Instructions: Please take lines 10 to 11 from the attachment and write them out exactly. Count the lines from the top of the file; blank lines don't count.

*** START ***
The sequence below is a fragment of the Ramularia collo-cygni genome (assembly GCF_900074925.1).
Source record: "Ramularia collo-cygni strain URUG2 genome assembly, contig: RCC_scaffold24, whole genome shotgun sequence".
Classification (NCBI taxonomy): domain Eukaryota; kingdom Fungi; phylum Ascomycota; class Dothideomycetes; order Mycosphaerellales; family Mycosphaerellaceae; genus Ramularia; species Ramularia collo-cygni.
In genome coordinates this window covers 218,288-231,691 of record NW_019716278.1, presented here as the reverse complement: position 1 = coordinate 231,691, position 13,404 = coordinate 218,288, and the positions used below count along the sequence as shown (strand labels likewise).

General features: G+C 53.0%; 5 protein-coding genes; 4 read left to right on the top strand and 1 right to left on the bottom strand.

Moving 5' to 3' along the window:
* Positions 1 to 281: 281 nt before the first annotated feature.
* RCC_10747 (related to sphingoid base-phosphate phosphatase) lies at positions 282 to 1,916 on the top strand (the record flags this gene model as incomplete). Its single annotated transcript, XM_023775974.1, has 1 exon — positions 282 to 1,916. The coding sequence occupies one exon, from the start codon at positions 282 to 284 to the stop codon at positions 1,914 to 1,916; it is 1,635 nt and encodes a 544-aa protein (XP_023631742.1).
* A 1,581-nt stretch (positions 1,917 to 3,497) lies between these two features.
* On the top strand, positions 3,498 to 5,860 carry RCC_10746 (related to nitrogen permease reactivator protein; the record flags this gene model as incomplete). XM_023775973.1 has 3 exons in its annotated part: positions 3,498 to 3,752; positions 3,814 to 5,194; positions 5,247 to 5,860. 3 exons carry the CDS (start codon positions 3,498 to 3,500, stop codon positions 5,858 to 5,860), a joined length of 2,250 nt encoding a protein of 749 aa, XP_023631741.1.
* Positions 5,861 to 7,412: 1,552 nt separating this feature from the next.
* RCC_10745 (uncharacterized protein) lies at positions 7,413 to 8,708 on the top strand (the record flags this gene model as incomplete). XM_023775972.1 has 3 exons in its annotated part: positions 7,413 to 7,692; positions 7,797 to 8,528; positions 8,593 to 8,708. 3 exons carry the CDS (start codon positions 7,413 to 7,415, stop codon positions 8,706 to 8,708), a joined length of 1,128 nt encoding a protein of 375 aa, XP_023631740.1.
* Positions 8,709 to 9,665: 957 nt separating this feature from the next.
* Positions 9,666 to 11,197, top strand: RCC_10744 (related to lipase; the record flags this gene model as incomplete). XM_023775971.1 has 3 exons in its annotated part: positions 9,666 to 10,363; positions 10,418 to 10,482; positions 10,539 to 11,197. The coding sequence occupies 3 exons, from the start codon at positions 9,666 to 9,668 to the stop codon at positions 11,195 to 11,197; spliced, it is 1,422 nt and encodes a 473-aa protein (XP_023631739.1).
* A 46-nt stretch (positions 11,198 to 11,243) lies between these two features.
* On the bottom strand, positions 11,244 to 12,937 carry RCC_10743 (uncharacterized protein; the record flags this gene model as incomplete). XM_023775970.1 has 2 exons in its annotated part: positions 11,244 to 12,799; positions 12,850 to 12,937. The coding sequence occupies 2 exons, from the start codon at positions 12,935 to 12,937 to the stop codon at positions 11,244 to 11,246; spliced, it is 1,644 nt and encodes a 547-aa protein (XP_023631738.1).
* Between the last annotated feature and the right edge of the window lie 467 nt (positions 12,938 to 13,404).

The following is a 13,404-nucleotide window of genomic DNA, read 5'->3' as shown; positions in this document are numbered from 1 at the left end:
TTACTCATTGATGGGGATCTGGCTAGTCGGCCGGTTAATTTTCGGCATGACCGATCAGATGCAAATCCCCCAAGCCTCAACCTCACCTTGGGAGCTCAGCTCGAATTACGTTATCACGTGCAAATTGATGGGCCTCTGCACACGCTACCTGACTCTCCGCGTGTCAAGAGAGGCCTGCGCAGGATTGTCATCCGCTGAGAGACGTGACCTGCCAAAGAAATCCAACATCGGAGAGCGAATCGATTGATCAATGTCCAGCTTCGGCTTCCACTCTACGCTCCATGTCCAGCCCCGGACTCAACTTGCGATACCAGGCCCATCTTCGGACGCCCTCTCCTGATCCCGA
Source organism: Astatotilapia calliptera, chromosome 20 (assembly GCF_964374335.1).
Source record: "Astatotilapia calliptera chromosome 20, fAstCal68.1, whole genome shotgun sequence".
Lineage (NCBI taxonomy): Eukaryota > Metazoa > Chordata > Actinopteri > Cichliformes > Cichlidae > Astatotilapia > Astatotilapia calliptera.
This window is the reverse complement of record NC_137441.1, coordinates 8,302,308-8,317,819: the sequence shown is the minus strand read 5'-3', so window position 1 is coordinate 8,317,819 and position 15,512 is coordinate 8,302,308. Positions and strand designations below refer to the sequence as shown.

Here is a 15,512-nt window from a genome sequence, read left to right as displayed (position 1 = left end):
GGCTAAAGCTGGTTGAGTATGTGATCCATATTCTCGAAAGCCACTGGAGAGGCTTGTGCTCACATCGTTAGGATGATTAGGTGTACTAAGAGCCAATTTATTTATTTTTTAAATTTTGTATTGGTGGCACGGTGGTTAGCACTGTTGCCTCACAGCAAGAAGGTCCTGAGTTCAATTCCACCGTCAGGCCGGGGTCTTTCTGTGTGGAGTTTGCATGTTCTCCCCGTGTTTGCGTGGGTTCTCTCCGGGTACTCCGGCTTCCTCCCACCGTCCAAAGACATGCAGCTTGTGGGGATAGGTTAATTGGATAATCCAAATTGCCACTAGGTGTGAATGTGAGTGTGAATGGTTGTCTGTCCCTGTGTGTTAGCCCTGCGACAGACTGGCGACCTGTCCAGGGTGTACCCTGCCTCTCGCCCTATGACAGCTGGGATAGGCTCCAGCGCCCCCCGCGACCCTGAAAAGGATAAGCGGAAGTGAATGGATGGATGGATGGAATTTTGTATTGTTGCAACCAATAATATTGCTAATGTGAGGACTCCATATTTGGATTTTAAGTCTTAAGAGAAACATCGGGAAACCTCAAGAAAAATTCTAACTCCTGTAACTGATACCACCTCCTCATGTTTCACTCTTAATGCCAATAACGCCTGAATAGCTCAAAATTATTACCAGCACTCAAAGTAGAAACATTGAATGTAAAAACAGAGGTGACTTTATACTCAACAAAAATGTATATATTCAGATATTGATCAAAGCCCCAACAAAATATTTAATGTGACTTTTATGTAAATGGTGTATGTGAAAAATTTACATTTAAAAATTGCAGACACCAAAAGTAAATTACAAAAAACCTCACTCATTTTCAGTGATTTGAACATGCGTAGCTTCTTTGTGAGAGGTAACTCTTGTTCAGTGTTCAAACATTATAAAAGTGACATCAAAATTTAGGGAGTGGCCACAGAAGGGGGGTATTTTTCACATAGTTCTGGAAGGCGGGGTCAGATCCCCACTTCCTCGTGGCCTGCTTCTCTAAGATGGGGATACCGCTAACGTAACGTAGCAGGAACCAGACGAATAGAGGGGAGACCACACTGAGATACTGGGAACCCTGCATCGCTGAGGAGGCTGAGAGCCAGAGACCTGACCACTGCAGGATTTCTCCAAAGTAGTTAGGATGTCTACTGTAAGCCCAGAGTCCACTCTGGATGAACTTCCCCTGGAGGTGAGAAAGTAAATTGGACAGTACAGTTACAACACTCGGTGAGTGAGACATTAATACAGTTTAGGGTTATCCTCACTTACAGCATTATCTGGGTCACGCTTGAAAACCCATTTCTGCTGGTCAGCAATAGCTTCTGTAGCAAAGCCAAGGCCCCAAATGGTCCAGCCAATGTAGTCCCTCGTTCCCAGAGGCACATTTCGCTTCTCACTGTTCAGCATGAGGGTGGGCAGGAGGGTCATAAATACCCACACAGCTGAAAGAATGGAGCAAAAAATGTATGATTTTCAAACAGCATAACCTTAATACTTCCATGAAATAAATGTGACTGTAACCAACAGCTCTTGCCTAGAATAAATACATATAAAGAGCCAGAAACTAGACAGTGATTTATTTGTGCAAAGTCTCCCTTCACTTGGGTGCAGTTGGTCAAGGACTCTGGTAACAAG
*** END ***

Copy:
* On the top strand, positions 3,498 to 5,860 carry RCC_10746 (related to nitrogen permease reactivator protein; the record flags this gene model as incomplete). XM_023775973.1 has 3 exons in its annotated part: positions 3,498 to 3,752; positions 3,814 to 5,194; positions 5,247 to 5,860. 3 exons carry the CDS (start codon positions 3,498 to 3,500, stop codon positions 5,858 to 5,860), a joined length of 2,250 nt encoding a protein of 749 aa, XP_023631741.1.
* Positions 5,861 to 7,412: 1,552 nt separating this feature from the next.